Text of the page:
India-Italy Technology Summit highlights art link between two countries

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New Delhi | Published: November 25, 2018 2:01:08 AM

Andrea Botto?s photograph of precariously balanced places

When two countries with centuries of great artistic traditions celebrate a landmark in their diplomatic relations, even a technology summit becomes an ideal backdrop for an art exhibition. This year marks the 70th anniversary of diplomatic relations between India and Italy. A highlight of the anniversary celebrations was the 24th edition of the India-Italy Technology Summit held in New Delhi recently.

While Italian PM Giuseppe Conte came to India to attend the summit and met Prime Minister Narendra Modi, a cultural dialogue stood out during the exchanges between scientists, as well as political leaders. Extraordinary visions.Italy—an exhibition of works of some of the masters of Italian photography in New Delhi—gives a rare insight into the transformation of a society through changes in its art, architecture and culture.

Italian artist Franco Fontana?s works are a study of space

Drawn from the permanent collection of photography of MAXXI (National Museum of 21st Century Arts) in Rome, the exhibition has Italian masters such as Franco Fontana, Letizia Battaglia, Gabriele Basilico, Luigi Ghirri and Massimo Vitali. The 100 photographic works on display at the Italian Cultural Centre in New Delhi are as much a display of artistic genius as a deep analysis of the social and political canvas of a country in transition.

Deep focus
Battaglia, one of Italy’s most influential photojournalists, reflects the civil and moral dilemmas of her country through photographs of Sicily, the centre of the Italian mafia network. The photographer, who was born in Sicily’s capital Palermo, works as a witness to her country’s social and political situation. A 2003 photograph by Battaglia at the exhibition shows the building, which is described as the ‘chamber of death’ where the mafia tortured its victims and dissolved their bodies in acid, aided by the silent and fearful complicity of the local people.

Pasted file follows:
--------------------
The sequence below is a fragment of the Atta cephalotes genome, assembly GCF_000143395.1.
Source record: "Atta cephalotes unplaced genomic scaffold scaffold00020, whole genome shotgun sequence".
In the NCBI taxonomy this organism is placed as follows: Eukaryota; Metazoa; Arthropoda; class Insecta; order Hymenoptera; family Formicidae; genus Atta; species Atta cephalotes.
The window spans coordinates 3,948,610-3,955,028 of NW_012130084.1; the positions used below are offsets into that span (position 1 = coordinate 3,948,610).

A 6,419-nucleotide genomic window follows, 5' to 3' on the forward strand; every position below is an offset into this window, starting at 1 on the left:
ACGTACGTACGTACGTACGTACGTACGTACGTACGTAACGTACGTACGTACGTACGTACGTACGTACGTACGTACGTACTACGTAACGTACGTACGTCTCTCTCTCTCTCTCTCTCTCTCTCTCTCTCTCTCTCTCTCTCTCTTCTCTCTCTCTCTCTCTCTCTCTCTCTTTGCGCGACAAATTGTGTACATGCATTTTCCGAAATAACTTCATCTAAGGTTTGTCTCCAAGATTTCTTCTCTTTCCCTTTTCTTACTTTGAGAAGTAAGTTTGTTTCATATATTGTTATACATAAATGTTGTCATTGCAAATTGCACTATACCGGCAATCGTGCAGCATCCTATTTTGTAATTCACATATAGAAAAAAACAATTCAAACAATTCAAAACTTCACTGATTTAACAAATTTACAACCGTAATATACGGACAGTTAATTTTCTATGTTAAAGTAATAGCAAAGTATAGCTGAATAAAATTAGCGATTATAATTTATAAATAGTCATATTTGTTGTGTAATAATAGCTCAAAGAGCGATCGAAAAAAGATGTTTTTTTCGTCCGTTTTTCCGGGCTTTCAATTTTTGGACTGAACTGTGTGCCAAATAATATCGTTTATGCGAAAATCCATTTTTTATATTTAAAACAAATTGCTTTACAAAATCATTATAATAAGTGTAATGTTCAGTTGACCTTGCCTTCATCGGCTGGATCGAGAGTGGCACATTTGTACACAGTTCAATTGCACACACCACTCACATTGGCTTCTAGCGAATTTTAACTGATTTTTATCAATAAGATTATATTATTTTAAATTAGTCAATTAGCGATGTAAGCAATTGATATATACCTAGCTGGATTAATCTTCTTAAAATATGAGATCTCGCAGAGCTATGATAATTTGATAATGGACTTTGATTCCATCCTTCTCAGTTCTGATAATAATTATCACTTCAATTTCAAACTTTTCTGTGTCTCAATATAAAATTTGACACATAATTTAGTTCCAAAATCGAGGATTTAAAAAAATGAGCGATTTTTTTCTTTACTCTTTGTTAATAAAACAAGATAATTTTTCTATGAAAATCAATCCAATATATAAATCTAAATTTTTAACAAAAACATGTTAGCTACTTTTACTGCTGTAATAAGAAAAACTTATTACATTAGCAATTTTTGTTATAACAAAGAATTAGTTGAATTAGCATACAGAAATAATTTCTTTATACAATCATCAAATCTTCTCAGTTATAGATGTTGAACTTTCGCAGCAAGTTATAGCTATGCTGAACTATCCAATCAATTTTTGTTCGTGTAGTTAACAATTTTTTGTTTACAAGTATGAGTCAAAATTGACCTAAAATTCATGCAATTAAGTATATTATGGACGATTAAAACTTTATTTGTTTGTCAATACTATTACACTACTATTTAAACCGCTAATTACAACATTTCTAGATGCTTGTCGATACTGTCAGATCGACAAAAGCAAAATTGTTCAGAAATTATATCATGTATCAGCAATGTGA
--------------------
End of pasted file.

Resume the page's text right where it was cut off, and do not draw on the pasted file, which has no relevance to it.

The works of another Italian great, Franco Fontana, reveal why he is a master of the study of space. Fontana’s photographs show the transformation of landscapes into abstract works through the juxtaposition of planes of light, making them extraordinary visions of Italian landscapes.
There is also Fabio Ponzio’s account of the Adriatic Coast, which highlights different aspects of the delicate relationship between the people and their surroundings. Works of renowned landscape photographer Olivo Barbieri are also part of the exhibition—his works focus on more than 40 cities around the world, filmed from a helicopter.

Reciprocal knowledge
“The photographers (who are part of the exhibition) include numerous representatives of the ‘Italian landscape school’, as well as photographers from later generations and those working in different areas, from social reporting to artistic and conceptual experimentation,” says Margherita Guccione, director of MAXXI’s architecture section. “Italy represents a happy stage within the art- and culture-based diplomacy on which MAXXI has always focused,” says MAXXI Foundation president Giovanna Melandri. “Now, as it (the exhibition) arrives in India, a country that plays a crucial role in the essential dialogue between the east and west, between Asia and Europe, our journey of artistic and civilian research and comparison culminates by offering the two opposite sides of the world an opportunity to improve their reciprocal knowledge of one another and mark out new lines of creative development,” adds Melandri.

Well-known photographer Rohit Chawla was impressed by the works of Walter Niedermayr, whose photographs reflect the one-sided relationship between nature and man. “Photography is a language that the whole world speaks… I like his (Neidermayr’s) sense of composition and form,” said Chawla, who will have an exhibition of his own works, intimate portraits of people and faces that have shaped India, in New Delhi in January next year.

Extraordinary visions.Italy, which opened with Mappa, a tapestry representing a map of the world in which every country is distinguished by the colours of its national flag by Italian artist Alighiero Boetti, will travel to Mumbai in March next year.

-The exhibition, Extraordinary visions.Italy, is on till January 13, 2019, at Italian Cultural Centre, New Delhi. Faizal Khan is a freelancer

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